609 pages, b/w illustrations, tables
The Human Lineage focuses on the last ten million years of human history, from the hominoid radiations to the emergence and diversification of modern humanity. It draws upon the fossil record to shed light on the key scientific issues, principles, methods, and history in paleoanthropology. The book proceeds through the fossil record of human evolution by historical stages representing the acquisition of major human features that explain the success and distinctive properties of modern Homo sapiens. It provides thorough coverage of the fossil record and sites, with data on key variables such as cranial capacity and body size estimates. It offers a balanced, critical assessment of the interpretative models explaining pattern in the fossil record.
Each chapter incorporates a "Blind Alley" box focusing on once prevalent ideas now rejected such as the arboreal theory, seed-eating, single-species hypothesis, and Piltdown man. This title promotes critical thinking by students while allowing instructors flexibility in structuring their teaching. It is densely illustrated with informative, well-labelled anatomical drawings and photographs. It includes an annotated bibliography for advanced inquiry. Written by established leaders in the field, providing depth of expertise on evolutionary theory and anatomy through to functional morphology, this textbook is essential reading for all advanced undergraduate students and beginning graduate students in biological anthropology.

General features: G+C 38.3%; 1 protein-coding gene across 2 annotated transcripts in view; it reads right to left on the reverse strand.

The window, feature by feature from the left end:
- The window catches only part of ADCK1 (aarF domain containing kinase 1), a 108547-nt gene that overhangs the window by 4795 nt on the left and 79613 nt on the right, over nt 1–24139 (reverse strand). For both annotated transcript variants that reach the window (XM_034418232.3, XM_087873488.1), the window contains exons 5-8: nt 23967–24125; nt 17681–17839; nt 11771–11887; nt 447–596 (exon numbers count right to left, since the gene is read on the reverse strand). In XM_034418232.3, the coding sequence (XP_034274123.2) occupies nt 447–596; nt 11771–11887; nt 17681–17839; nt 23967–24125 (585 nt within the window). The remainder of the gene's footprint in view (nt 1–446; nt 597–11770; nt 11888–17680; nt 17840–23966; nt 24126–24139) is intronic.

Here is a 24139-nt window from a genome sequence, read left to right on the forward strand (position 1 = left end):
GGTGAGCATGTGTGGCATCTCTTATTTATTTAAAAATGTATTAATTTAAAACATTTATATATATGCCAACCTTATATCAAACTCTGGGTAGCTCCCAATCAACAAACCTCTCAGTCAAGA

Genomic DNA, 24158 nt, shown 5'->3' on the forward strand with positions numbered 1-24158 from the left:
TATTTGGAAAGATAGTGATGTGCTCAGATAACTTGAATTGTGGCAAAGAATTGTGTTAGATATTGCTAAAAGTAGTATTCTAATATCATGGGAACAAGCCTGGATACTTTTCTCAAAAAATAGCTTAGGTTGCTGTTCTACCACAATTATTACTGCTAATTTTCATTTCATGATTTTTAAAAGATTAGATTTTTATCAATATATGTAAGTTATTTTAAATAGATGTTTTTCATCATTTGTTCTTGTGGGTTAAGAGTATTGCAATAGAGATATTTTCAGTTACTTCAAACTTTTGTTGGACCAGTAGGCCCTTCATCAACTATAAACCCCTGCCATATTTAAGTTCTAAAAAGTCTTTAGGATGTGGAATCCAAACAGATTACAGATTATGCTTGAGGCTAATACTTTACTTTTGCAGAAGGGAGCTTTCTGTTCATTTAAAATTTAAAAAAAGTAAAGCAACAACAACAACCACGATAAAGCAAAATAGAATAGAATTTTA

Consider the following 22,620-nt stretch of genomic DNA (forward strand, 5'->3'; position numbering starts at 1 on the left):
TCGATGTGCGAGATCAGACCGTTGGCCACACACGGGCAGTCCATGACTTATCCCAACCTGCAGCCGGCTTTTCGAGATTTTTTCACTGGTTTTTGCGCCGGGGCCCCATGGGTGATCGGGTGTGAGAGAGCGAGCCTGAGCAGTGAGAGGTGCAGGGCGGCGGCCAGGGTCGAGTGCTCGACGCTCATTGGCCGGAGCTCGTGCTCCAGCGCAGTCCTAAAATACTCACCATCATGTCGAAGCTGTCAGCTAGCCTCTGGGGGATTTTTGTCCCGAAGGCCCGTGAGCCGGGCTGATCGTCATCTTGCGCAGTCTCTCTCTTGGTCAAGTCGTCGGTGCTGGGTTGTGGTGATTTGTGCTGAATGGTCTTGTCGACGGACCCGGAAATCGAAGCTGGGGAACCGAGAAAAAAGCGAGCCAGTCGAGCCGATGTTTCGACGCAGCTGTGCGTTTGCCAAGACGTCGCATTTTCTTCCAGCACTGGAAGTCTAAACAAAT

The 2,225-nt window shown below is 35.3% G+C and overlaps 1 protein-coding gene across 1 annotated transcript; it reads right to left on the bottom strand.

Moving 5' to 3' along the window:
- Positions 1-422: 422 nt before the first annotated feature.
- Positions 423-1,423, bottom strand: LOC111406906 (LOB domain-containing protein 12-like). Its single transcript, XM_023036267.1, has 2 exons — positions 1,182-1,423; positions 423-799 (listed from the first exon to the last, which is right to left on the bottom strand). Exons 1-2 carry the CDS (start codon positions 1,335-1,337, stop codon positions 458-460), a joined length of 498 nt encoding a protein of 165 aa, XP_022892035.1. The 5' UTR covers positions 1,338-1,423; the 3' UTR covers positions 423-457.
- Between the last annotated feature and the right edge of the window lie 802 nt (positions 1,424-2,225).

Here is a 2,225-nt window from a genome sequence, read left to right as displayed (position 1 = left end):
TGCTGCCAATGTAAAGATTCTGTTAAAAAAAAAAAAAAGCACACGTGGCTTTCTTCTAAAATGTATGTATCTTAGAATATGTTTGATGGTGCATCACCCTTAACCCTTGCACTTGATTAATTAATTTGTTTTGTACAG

'The Human Lineage' could be used as a sole text, supplemented with journal articles and library sources.
- PaleoAnthropology, 2010
"Although paleoanthropology as a field moves rapidly the sheer quality of the writing and explanatory synthesis in this book will undoubtedly make it a valuable resource for students for many years."
- PaleoAnthropology, July 2010
"'The Human Lineage' excels in providing rich detail and clear explanations for complex issues. This is true of the writing, but is particularly apparent in the 300 or so superb illustrations that detail dozens of fossils as well as anatomical structures and mechanics."
- The Quarterly Review of Biology, March 2010
"Cartmill and Smith have produced a generally excellent work for advanced students."
- CHOICE, October 2009
Chapter 1 The Fossil Record
Chapter 2 Analyzing Evolution
Chapter 3 People As Primates
Chapter 4 The Bipedal Ape
Chapter 5 The Migrating Ape: Homo erectus and Human Evolution
Chapter 6 The Big-Brained Ape: Regional Variation and Evolutionary Trends in the Middle Pleistocene
Chapter 7 Talking Apes: The Neandertals
Chapter 8 The Symbolic Ape: The Origin of Modern Humans
Appendix: Cranial Measurements
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Matt Cartmill is a Professor in the Department of Biological Anthropology and Anatomy at Duke University. His areas of interest include: Bipedal locomotion, Gait analysis, and Origin and differentiation of primates in addition to several other subjects.
Fred H. Smith is a biological antrhopologist with specific interests in human paleontology and functional anatomy. He teaches courses in human paleontology, human osteology, introductory biological anthropology, and the paleolithis prehistory of Europe and Africa.